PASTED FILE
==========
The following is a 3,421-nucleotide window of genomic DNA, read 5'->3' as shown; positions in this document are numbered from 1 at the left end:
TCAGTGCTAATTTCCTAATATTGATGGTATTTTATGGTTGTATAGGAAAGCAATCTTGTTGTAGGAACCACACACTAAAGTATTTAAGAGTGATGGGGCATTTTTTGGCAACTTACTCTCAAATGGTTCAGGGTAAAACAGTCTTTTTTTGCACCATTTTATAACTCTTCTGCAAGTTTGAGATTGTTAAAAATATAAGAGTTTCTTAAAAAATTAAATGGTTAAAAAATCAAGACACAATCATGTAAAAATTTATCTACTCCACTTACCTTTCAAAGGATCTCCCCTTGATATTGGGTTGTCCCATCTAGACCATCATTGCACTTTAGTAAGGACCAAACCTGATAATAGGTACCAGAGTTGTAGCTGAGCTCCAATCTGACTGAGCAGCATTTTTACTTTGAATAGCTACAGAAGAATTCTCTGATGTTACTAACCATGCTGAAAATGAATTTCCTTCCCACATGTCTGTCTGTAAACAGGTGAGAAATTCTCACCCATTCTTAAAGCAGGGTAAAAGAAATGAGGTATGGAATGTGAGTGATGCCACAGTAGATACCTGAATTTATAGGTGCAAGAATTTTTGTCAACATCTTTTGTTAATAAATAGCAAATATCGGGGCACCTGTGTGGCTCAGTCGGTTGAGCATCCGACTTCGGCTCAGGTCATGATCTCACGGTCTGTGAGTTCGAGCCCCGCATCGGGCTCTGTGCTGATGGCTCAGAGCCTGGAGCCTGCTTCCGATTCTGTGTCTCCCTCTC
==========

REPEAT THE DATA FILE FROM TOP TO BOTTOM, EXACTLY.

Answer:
The following is a 3,421-nucleotide window of genomic DNA, read 5'->3' as shown; positions in this document are numbered from 1 at the left end:
TCAGTGCTAATTTCCTAATATTGATGGTATTTTATGGTTGTATAGGAAAGCAATCTTGTTGTAGGAACCACACACTAAAGTATTTAAGAGTGATGGGGCATTTTTTGGCAACTTACTCTCAAATGGTTCAGGGTAAAACAGTCTTTTTTTGCACCATTTTATAACTCTTCTGCAAGTTTGAGATTGTTAAAAATATAAGAGTTTCTTAAAAAATTAAATGGTTAAAAAATCAAGACACAATCATGTAAAAATTTATCTACTCCACTTACCTTTCAAAGGATCTCCCCTTGATATTGGGTTGTCCCATCTAGACCATCATTGCACTTTAGTAAGGACCAAACCTGATAATAGGTACCAGAGTTGTAGCTGAGCTCCAATCTGACTGAGCAGCATTTTTACTTTGAATAGCTACAGAAGAATTCTCTGATGTTACTAACCATGCTGAAAATGAATTTCCTTCCCACATGTCTGTCTGTAAACAGGTGAGAAATTCTCACCCATTCTTAAAGCAGGGTAAAAGAAATGAGGTATGGAATGTGAGTGATGCCACAGTAGATACCTGAATTTATAGGTGCAAGAATTTTTGTCAACATCTTTTGTTAATAAATAGCAAATATCGGGGCACCTGTGTGGCTCAGTCGGTTGAGCATCCGACTTCGGCTCAGGTCATGATCTCACGGTCTGTGAGTTCGAGCCCCGCATCGGGCTCTGTGCTGATGGCTCAGAGCCTGGAGCCTGCTTCCGATTCTGTGTCTCCCTCTC